Judicial experience a fairly new expectation for Supreme Court

McClatchy NewspapersMay 11, 2010 

WASHINGTON — Republicans are attacking Supreme Court nominee Elena Kagan for her lack of judicial experience, but they haven't always been so particular.

Forty Supreme Court justices have come to the court without any prior judicial experience, half of them serving during the 20th century. They've included some of the court's most distinguished alumni, as well as some political hacks.

Until now, though, senators haven't used judicial inexperience as a reason to oppose a president's nominee.

"It's a relatively new notion," said Russell Wheeler, a visiting fellow at the Brookings Institution, adding that "there has developed in this country the notion that the only recruitment pool for the Supreme Court is sitting judges, even though historically that's not been the case."

When Kagan was born in 1960, five of the Supreme Court's nine justices had no previous judicial service. All nine current justices were appointed from other court positions. The terms of confirmation battle have changed, as well.

In 1971, for instance, President Richard Nixon nominated Lewis Powell and William Rehnquist to fill two Supreme Court vacancies. Neither had ever served on the bench.

Congressional Republicans nonetheless embraced the nominees. Tellingly, they didn't feel a need to defend the lack of judicial experience. The issue simply didn't arise when Republican lawmakers spelled out their criteria for the court.

"Three considerations face this committee," Sen. John McClellan of Arkansas, the second most senior Democrat on the Judiciary Committee, said at a 1971 hearing. "Do these nominees have personal integrity? Do they possess professional competency? Do they have an abiding fidelity to the Constitution?"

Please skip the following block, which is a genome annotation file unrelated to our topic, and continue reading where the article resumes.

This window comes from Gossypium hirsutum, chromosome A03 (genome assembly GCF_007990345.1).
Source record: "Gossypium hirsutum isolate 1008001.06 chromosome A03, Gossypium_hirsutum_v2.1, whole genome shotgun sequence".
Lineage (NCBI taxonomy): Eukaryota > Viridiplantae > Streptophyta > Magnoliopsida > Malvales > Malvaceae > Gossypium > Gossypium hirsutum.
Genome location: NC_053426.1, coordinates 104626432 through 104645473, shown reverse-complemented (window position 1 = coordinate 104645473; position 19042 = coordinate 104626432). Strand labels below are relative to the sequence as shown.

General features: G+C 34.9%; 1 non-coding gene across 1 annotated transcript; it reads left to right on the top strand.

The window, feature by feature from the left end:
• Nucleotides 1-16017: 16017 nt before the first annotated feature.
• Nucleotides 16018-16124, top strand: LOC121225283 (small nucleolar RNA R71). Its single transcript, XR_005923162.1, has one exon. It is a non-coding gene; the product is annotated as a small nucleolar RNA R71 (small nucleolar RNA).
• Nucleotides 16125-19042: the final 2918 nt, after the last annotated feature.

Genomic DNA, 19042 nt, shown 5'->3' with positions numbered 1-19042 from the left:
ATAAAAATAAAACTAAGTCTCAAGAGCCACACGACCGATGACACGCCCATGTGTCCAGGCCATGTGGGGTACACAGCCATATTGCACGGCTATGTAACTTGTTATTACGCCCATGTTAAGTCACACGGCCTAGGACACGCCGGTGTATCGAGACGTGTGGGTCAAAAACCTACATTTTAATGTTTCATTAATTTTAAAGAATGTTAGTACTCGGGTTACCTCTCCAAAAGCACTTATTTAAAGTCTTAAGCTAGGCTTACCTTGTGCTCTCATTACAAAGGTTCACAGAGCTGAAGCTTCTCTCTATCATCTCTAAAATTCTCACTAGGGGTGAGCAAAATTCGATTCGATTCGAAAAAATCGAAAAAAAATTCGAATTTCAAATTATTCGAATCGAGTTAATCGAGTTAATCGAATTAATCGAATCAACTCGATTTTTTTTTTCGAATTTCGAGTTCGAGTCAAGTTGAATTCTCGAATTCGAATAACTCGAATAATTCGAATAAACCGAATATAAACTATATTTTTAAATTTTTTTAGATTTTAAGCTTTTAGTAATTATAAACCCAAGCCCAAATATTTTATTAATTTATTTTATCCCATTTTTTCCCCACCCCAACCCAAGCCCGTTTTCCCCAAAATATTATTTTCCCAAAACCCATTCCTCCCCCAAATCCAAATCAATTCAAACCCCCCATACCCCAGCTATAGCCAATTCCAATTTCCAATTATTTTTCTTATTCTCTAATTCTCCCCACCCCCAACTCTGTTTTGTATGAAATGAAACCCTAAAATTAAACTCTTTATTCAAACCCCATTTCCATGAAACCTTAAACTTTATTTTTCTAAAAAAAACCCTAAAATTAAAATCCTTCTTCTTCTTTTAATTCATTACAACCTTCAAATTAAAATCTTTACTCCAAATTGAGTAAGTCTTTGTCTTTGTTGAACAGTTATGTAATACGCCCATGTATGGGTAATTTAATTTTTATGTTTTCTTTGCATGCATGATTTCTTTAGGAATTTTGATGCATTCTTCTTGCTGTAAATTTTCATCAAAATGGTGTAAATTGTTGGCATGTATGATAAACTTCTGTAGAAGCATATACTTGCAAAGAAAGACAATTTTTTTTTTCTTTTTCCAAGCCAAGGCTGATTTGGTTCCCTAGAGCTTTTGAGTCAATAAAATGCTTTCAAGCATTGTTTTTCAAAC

McClellan's definition of competency had nothing to do with prior judicial service. Even Democrats ignored the candidates' judicial inexperience.

During the four-day Senate debate over Rehnquist in December 1971, which spanned some 200 pages in the Congressional Record, the phrase "judicial experience" appeared only once, in a different context. When skeptical Democrats such as Sen. Edward Kennedy of Massachusetts pressed Rehnquist, they didn't ask him about judicial experience.

By contrast, the judicial experience theme has quickly become what Wheeler of the Brookings Institution characterized as the Republicans' "line of attack" on Kagan's nomination. For politicians who need a fight, some weapon must be found.

"Ms. Kagan's lack of judicial experience ... is troubling," declared Sen. Jeff Sessions of Alabama, the senior Republican member of the Senate Judiciary Committee.

Sessions' colleague, Republican Sen. John Cornyn of Texas, added that Kagan is "a surprising choice because she lacks judicial experience." Conservative analyst Ed Whelan of the Ethics and Public Policy Center denounced Kagan as having "less relevant experience than any Supreme Court nominee in over 50 years."

Whelan subsequently conceded that he wasn't counting Harriet Miers, President George W. Bush's White House counsel, who quickly withdrew her 2005 nomination under Capitol Hill skepticism. Even Miers, though, had her defenders at the time, including Cornyn.

"I thought she would fill some very important gaps in the Supreme Court," Cornyn said at a news conference on Oct. 27, 2005. "Because right now you have people who've been federal judges, circuit judges, most of their lives, or academicians."

President Franklin Delano Roosevelt nominated two Supreme Court justices whose backgrounds appear similar to Kagan's. Stanley Reed, who never graduated from law school, was promoted directly from the Solicitor General's Office in 1938. Felix Frankfurter joined the court in 1939 from the Harvard Law School faculty.

Kagan is currently the solicitor general, on leave from Harvard Law School.

Judicial inexperience wasn't raised as an issue for either Reed or Frankfurter, Senate records show. Both men raced to confirmation within days of being nominated, with essentially no debate.

A generation later, in 1965, President Lyndon Johnson nominated his longtime ally Abe Fortas, even though Fortas had never served on the bench.

Fortas drew criticism as Johnson's favorite political fixer — "Mr. Abe Fortas in recent years has developed a national reputation as the man to see in Washington to get things done," said Sen. John Williams, R-Del. — but the critics didn't fault Fortas for lacking judicial experience. They went after him on other grounds, which they evidently thought more relevant.

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